Meetings and workshops with key stakeholders have resulted in 70 scenarios and thirteen overall use cases for the MONICA platform and its applications. The next step is to choose the most relevant ones and define the corresponding requirements for the technical system.
A first step in designing the MONICA technological platform is to identify the user needs that the six pilot cities have in relation to the management of events. What are the challenges and interests? Who are the stakeholders? What functions should the system have?
Then, the next step is to transfer these needs into technical requirements for the platform and its applications. As such, the requirements are the primary drivers for the technological work in MONICA.
Step one: Scenarios
So far, the project has conducted meetings, workshops and focus groups with central stakeholders, supplemented by field visits to each city and its chosen events. The purpose has been to establish the current framework of the events and elicit the needs. Here, the event organisers and local authorities in MONICA have contributed with a major part of the domain knowledge.
Subsequently, the results from these activities have been used to formulate scenarios for each pilot event. A scenario depicts the “as-is” situation for a particular event and describes the current process and the use of solutions and technology that are currently available. Consequently, it is a useful tool for sketching the scene and its actors since this can reveal relevant requirements for the use of technology.
In total, MONICA has developed 70 scenario descriptions for security and sound management in relation to the following events: Pützchens Markt and Rhein in Flammen in Bonn; Friday Rock concerts in Tivoli Copenhagen; Port Anniversary and Hamburger DOM in Hamburg; cricket and rugby games at Headingly Carnegie Stadium in Leeds; Fête des Lumiéres and Nuits Sonores in Lyon and Kappa FuturFestival and Movida in Turin.
Step two: Use cases
After this process, the project has derived thirteen overall use cases from the scenarios. Basically, a use case is a list of steps, typically defining interactions between the actors and the system in order to achieve a goal. The involved actors can be human or an external system. Usually, use cases are used at a high level, representing missions or stakeholder goals. As opposed to the scenarios, the use cases are generic and not limited to any specific technological solution.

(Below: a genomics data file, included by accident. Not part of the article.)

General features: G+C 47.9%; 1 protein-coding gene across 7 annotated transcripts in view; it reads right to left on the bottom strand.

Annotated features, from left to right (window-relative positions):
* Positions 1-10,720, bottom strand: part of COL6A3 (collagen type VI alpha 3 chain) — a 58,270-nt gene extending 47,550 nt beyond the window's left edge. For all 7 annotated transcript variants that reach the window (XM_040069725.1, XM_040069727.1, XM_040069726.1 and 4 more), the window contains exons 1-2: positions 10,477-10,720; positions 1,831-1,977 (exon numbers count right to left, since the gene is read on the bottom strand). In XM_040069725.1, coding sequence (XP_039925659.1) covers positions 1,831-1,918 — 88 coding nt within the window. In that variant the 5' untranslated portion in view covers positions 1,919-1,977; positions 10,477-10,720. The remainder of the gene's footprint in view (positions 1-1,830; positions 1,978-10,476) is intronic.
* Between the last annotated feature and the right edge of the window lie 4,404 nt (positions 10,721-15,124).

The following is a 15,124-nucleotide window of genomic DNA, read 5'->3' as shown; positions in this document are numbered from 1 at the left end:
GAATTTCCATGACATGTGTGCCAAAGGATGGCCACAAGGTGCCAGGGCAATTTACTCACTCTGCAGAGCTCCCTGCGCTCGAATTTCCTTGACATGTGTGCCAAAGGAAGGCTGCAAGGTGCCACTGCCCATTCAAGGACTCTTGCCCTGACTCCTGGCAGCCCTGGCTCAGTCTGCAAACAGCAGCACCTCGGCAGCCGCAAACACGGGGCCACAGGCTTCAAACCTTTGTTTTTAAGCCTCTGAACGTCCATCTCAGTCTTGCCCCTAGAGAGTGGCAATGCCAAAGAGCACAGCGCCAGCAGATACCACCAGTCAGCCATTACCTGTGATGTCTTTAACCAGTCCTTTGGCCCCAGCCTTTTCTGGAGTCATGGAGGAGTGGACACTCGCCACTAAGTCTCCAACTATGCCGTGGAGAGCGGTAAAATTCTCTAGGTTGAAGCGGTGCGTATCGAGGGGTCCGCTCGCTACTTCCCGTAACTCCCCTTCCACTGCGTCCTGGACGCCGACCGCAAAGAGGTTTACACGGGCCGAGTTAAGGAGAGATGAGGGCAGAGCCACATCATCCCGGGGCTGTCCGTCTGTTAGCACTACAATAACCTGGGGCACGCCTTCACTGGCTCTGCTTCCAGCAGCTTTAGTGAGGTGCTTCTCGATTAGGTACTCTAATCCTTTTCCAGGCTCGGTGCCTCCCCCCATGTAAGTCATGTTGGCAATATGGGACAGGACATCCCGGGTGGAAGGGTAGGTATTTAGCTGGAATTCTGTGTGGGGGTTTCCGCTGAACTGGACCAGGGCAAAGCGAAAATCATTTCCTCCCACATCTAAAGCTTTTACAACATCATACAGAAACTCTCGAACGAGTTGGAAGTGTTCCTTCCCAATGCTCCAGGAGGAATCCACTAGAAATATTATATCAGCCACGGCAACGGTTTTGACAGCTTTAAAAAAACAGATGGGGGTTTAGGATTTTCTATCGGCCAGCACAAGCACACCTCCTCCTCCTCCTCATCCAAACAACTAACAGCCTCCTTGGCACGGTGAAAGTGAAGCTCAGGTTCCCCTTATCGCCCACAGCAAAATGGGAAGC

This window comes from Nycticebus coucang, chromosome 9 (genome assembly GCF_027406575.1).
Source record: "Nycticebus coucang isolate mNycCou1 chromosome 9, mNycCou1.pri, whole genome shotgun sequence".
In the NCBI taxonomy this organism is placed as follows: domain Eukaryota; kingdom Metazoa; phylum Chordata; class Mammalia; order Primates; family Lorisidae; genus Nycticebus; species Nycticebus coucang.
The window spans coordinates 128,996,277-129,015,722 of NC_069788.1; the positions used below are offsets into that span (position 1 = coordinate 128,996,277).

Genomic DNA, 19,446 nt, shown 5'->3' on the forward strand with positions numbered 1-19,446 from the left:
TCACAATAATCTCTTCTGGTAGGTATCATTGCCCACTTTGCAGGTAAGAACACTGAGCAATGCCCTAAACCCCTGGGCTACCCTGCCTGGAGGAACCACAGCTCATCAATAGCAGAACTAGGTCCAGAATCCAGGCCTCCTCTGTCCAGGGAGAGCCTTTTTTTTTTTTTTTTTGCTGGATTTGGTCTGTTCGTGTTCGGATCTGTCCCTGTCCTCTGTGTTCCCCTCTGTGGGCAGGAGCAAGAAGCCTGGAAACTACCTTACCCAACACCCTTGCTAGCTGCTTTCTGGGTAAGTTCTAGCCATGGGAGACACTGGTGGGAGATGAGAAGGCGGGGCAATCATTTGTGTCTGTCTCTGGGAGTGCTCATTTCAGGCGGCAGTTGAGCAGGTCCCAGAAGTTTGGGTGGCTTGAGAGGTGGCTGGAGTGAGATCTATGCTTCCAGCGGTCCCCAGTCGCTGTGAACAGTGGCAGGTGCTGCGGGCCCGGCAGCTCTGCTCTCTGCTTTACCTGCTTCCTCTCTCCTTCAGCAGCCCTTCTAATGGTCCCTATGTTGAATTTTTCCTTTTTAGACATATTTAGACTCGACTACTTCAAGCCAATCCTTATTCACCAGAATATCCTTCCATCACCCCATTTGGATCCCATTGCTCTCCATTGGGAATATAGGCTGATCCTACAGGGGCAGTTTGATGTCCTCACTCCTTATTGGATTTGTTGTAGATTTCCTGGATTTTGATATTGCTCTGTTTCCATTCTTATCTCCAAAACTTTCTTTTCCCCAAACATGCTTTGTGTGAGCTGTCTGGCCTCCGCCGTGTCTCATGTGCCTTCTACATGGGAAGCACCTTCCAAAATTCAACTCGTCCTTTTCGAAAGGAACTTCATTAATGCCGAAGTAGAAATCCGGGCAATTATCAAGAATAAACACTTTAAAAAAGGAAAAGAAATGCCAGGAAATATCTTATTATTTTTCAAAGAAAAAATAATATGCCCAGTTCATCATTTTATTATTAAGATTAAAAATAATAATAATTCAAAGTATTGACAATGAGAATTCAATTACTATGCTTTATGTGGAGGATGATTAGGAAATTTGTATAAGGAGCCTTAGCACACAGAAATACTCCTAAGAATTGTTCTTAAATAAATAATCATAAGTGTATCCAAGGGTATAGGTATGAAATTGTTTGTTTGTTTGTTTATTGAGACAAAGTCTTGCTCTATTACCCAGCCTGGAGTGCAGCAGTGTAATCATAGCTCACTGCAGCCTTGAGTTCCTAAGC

The use cases in MONICA cover the following interactions: sound monitoring and control, crowd and capacity monitoring, access control, security incidents, health incidents, technical incidents, locating staff, missing person, complaints, offences, evacuation, traffic and event information.
Step three: Requirements
MONICA will now start the process of eliciting requirements from the use cases. Requirements can pertain to functions of the system (functional requirements) or relate to quality attributes of the system (non-functional requirements). However, before doing this, MONICA will first select the most relevant scenarios since not all are equally feasible:
– The MONICA scenarios are the result of a thorough investigation of all the relevant stakeholders and processes that were encountered during the various workshops. However, some of the scenarios might not be relevant for MONICA or are not feasible for implementation due to technical and/or business constraints. So, the next step will be to categorise them according to relevance and feasibility and create detailed, generic use cases of which requirements can be derived, explains Nathalie Frey, Project Manager at Dexels BV, who is leading the requirements work in MONICA.
The technology providers in MONICA play a vital role in reaching a complete and feasible set of requirements based on both domain knowledge and available technology:
– The requirements should give the technical partners enough food-for-thought to design various technical solutions based on each of the partner’s expertise and the given use cases. Consequently, various technical solutions will probably emerge due to the fact that each technical partner has its own focus. For example, “detecting a fight” can be implemented by using cameras, wristbands, mobile apps, and even noise monitors. And “finding a person” can be implemented using cameras, wristbands or mobile apps. Even combinations of technologies can be valid technical solutions, concludes Nathalie Frey.
A set of initial requirements will be ready in February 2018, followed by a final set in February 2019.
You can read more about the MONICA scenarios and use cases in the deliverable D2.1 Scenarios and use cases for use of IoT platforms in event management which we will make public once it has been approved by the European Commission.
Read more about the different work packages in MONICA.